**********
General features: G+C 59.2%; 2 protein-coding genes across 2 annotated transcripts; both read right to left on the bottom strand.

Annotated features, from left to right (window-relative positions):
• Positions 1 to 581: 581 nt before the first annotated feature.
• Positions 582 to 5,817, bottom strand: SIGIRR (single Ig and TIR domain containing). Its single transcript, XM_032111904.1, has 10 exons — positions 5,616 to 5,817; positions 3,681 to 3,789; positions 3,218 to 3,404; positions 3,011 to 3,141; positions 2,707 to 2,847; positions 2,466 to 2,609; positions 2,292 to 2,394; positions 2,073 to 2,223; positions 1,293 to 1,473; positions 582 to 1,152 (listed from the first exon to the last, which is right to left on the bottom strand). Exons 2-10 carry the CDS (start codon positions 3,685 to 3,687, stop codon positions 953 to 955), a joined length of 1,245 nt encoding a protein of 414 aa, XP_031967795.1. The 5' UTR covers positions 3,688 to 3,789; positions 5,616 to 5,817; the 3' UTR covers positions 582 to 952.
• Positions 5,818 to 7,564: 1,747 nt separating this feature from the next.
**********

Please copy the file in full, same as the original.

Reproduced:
General features: G+C 59.2%; 2 protein-coding genes across 2 annotated transcripts; both read right to left on the bottom strand.

Annotated features, from left to right (window-relative positions):
• Positions 1 to 581: 581 nt before the first annotated feature.
• Positions 582 to 5,817, bottom strand: SIGIRR (single Ig and TIR domain containing). Its single transcript, XM_032111904.1, has 10 exons — positions 5,616 to 5,817; positions 3,681 to 3,789; positions 3,218 to 3,404; positions 3,011 to 3,141; positions 2,707 to 2,847; positions 2,466 to 2,609; positions 2,292 to 2,394; positions 2,073 to 2,223; positions 1,293 to 1,473; positions 582 to 1,152 (listed from the first exon to the last, which is right to left on the bottom strand). Exons 2-10 carry the CDS (start codon positions 3,685 to 3,687, stop codon positions 953 to 955), a joined length of 1,245 nt encoding a protein of 414 aa, XP_031967795.1. The 5' UTR covers positions 3,688 to 3,789; positions 5,616 to 5,817; the 3' UTR covers positions 582 to 952.
• Positions 5,818 to 7,564: 1,747 nt separating this feature from the next.